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Quebec

Located in East-Central Canada, Quebec is both cosmopolitan and diverse, and there are plenty of exciting activities and destinations that are suitable for families, couples or groups of friends. Whether you are looking for outdoor adventure or big city lights, our Quebec holidays have it all. The official language of Quebec is French, though in most urban centers you will find plenty of English speaking people as well. Its people are as warm, vibrant and embracing as they are distinct in their culture. Its major cities (Montreal, and the provincial capital, Quebec City) reflect a European sensibility both in style and atmosphere. The far north is pristine and wild. Sparsely populated, it is mostly inhabited by Aboriginal peoples, although there are many wilderness lodges catering to those interested in canoeing, fishing and hunting activities. Travelers to Quebec can enjoy the best of both worlds: dynamic urban cities with excellent shopping, dining and world-class entertainment, as well as the many fun and unique activities that are reflective of French Canadian heritage and Colonial Canadian history, not to mention world-renowned destinations for skiing, boating, and camping.

 

Things to do

 

Quebec is a playground of diversity, offering a little something for everyone. Depending on the season, one can enjoy the province’s heritage through theatre and fine arts, sporting events such as NHL hockey and CFL (Canadian) football, leisure pastimes such as skiing and skating in the winter months, and myriad seasonal destinations designed to highlight its natural wonders. Urban centers offer world-class shopping, fine dining and five-star accommodation, while wilderness and adventure seekers can find plenty to marvel at with the abundance of fishing, canoeing and hunting activities in northern boreal areas of the Canadian Shield.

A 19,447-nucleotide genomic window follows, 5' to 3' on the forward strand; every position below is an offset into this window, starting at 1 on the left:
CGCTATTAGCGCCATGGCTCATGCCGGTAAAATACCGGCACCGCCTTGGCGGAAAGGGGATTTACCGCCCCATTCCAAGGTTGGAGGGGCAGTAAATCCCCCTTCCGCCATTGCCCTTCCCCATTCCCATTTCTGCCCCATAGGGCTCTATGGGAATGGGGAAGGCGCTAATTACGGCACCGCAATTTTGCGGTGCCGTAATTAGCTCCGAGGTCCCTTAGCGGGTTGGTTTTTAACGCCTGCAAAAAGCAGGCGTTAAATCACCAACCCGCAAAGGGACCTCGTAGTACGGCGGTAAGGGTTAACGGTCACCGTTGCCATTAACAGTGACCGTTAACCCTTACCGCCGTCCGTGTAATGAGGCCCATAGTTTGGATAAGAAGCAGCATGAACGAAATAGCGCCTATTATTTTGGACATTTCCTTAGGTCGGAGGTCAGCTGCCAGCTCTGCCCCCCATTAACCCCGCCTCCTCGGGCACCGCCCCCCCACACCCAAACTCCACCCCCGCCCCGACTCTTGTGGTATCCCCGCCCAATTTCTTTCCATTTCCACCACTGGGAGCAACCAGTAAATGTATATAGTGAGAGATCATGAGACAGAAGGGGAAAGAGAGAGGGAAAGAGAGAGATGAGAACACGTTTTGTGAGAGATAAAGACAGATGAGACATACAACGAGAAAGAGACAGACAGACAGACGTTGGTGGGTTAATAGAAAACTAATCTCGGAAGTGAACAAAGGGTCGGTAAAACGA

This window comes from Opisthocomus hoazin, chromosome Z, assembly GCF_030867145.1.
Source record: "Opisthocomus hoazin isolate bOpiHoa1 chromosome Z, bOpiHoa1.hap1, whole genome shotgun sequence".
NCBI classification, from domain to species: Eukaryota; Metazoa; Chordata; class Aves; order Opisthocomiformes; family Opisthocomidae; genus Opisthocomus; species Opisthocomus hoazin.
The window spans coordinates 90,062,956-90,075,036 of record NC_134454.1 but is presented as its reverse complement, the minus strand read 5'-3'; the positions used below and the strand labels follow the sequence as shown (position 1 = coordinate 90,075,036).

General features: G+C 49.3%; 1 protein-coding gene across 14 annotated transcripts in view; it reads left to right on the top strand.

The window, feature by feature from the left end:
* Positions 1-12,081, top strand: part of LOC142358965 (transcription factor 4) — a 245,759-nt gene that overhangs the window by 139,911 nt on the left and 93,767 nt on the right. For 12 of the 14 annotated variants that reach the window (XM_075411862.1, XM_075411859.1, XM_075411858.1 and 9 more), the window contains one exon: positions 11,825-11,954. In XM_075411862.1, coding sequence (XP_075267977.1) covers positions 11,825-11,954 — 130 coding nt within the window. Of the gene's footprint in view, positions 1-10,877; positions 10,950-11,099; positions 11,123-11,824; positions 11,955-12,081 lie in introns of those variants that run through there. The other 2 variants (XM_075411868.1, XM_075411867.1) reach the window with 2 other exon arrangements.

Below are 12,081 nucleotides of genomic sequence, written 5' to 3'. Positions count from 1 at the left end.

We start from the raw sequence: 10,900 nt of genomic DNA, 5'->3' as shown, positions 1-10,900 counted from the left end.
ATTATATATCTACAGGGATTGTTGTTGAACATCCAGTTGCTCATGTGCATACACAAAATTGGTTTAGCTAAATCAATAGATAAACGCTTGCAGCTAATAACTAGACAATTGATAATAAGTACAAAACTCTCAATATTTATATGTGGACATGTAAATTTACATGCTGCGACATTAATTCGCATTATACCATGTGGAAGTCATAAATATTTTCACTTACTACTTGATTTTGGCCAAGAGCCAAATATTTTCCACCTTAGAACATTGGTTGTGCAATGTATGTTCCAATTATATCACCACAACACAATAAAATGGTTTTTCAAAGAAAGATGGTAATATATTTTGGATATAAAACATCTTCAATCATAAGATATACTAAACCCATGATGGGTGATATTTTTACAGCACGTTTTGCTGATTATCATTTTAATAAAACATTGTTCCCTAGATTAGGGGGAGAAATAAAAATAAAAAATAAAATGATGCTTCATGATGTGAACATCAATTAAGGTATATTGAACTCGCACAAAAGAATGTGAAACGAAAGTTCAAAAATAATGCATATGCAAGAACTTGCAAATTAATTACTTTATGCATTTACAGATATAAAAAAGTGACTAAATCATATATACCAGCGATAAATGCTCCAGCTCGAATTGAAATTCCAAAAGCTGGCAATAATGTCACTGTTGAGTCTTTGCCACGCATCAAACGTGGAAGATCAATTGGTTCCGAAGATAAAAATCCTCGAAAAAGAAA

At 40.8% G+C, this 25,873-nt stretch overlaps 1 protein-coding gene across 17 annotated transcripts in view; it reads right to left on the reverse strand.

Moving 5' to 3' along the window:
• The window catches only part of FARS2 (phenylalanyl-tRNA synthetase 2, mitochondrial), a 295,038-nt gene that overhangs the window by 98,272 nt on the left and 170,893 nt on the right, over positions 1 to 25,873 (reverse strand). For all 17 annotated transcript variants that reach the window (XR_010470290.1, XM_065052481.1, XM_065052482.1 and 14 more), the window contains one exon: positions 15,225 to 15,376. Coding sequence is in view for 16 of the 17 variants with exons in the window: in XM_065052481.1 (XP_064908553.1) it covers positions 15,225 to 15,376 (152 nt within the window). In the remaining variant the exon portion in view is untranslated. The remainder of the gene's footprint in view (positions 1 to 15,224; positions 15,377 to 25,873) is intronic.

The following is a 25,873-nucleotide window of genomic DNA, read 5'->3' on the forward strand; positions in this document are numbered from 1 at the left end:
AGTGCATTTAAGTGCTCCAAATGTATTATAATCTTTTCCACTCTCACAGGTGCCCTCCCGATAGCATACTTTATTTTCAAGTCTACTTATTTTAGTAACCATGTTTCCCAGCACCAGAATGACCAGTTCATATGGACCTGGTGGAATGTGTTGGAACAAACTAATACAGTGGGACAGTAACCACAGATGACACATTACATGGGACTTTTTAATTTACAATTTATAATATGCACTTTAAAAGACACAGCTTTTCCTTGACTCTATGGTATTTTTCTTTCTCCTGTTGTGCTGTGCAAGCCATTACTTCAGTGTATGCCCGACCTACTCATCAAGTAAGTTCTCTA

Enjoy some of Quebec’s most popular destinations:

Montreal is one of Canada’s most beautiful cities, and a popular destination for lovers of art and fine dining. Its city streets are perfect for strolling while you shop, with specialty vendors ranging from tiny artisan boutiques to exclusive high-end retail and aboriginal folk art. During the summer months, there are many festivals and street fairs, and gastronomes will find some of the world’s finest dining here, many with award-winning wine lists and global recognition. The best way to get around Montreal is to do as the locals do: rent a Bixy Bike! These handy bicycles are everywhere, and you can take them from one location and drop them off at another, as needed.

The city of Old Quebec has been described as ‘the most European city in Canada.’ A UNESCO World Heritage Treasure, is it the only ‘walled city’ north of Mexico. Stay at the historic Chateau Frontenac, the world’s most photographed hotel, and enjoy centuries-old architecture as you are taxied through the cobblestoned streets in a horse-drawn carriage. Stroll open-air art galleries in the summer months, and cozy up at the Hotel de Glace (Ice Hotel) in the deepest winter. The ‘Quebecois’ embrace the winter chill in late January and February with their annual Winter Carnival, where you can enjoy dog sledding, parades, pancake breakfasts, maple taffy made by pouring delectable Maple Syrup directly on the frozen snow, and marvel at some of the world’s largest ice and snow sculptures. For those who are so inclined, the nightlife offers endless activities, and there is always plenty for families to do and see at all times of the year, while honeymooning couples will find romance at every turn.

Mont Tremblant is a top ski and resort destination, located one and one half hours outside of Montreal, and less than two hours from Ottawa, Ontario. Offering an incredibly diverse range of winter sports, you don’t have to be a skier to enjoy the beauty and majesty of the Laurentian Mountains, while being pampered at one of several world-class spas. Their year-round resorts offer scenic vistas as well as plenty of summer activities such as canoeing and kayaking, white water rafting, zip-lining and fishing at Lake Tremblant.

 

Top tips

 

When visiting the province of Quebec for the first time, it is helpful to know what are considered to be the “must see” and “must do” activities and destinations. Here are some of our top tips, designed to help you plan your trip: